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MLB debuts 'robot umpires' for some Triple-A games as emergence in the majors looms

FOX News

LAS VEGAS – Most baseball fans won't forget the controversial call in Game 6 of the 2019 World Series between the Houston Astros and the Washington Nationals when runner Trea Turner was ruled out because of interference. Umpire accuracy is a frustration for fans and players in nearly every game. This season, MLB has launched so-called "robot umpires" in 11 Pacific Coast League Triple-A teams, putting it one step away from reaching the major leagues, to improve accuracy and reduce delays. The automated balls and strikes system (ABS) debuted in a Las Vegas Aviators' game earlier this month. As cool and bizarre as it would be to see "Jetsons"-style robots on the field, most fans won't notice the actual device -- eight surveillance-looking cameras at the top of the bleachers.

'Robot umpires' coming to Triple A ball this year after tryout in lower leagues

FOX News

Fox News Flash top headlines are here. Check out what's clicking on Robotic umpires that use an automated system for determining ball and strike calls will now be used in Triple-A baseball for the 2022 season, MLB officials announced. This puts the Automated Ball and Strike (ABS) system, which has seen success after experimental adoption by some ballparks in the minor leagues, just one level below the major leagues. MLB'S SNAIL-PACED LOCKOUT TALKS TO RESUME WITH UNION OFFER MLB is currently seeking personnel to operate the system at ballparks for the Albuquerque Isotopes, Charlotte Knights, El Paso Chihuahuas, Las Vegas Aviators, Oklahoma City Dodgers, Reno Aces, Round Rock Express, Sacramento River Cats, Salt Lake Bees, Sugar Land Skeeters and Tacoma Rainiers, FOX 13 of Seattle reported.

Major League Baseball wants to deploy strike zone robo-umpires in 2024


Major League Baseball will "likely" introduce an Automated Strike Zone System starting in 2024, commissioner Rob Manfred told ESPN. The so-called robot umpires may call all balls and strikes then relay the information to a plate umpire, or be part of a replay review system that allows managers to challenge calls. "We have an automated strike zone system that works," Manfred said. The comments come in the wake of fan outrage over umpire's missed calls in recent games, including a brutal low strike error during a Detroit Tigers and Minnesota Twins tilt. Give me robo umps already," tweeted Grand Rapids ABC sports director Jamal Spencer. MLB has been experimenting with robo umps in minor league Atlantic Triple-A league since 2019.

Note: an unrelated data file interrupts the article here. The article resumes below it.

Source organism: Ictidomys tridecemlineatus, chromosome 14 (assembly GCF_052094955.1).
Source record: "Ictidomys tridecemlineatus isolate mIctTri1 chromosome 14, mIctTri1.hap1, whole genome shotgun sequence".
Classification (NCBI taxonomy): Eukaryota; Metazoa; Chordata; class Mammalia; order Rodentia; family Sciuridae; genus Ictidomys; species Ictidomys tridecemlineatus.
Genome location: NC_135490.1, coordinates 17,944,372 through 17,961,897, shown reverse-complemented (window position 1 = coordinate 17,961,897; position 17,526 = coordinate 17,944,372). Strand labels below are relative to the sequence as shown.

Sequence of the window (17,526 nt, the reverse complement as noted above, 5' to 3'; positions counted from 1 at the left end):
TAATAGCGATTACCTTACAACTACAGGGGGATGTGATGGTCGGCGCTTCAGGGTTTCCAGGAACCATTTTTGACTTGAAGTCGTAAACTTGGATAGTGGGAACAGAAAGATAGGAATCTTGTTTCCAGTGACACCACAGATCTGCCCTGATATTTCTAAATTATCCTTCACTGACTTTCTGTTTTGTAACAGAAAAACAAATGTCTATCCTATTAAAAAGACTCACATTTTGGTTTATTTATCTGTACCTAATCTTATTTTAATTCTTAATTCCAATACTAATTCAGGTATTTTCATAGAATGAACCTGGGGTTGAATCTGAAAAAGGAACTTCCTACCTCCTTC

Baseball notes: Former umpire Ken Kaiser, who moonlighted as a pro wrestler, dies at 72

Los Angeles Times

Former major league umpire Ken Kaiser, a colorful figure between the lines who briefly moonlighted as a professional wrestler to make ends meet while working in the minor leagues, has died. The World Umpires Association said Thursday he died in his hometown of Rochester, N.Y., on Tuesday. Kaiser had diabetes for years. The 6-foot-3 Kaiser, who wrote in his book, "Planet of the Umps: A Baseball Life from behind the Plate," that when he graduated from high school in 1964 his "long-range plan was lunch." He weighed just under 300 pounds and often was criticized for that portly physique during the more than 3,000 big-league games he umpired.

Baseball fan enjoys giant tub of mayonnaise during minor league game

FOX News

Fox News Flash top headlines for June 17 are here. Check out what's clicking on Hot dogs, peanuts and Cracker Jacks are all baseball stadium staples. Cameras during a Memphis Redbirds game caught one fan snacking on a jar of mayonnaise in the stands Saturday as the St. Louis Cardinals' Triple-A affiliate took on the Las Vegas Aviators. The Redbirds' Twitter account posted several videos of the unnamed fan snacking on the condiment.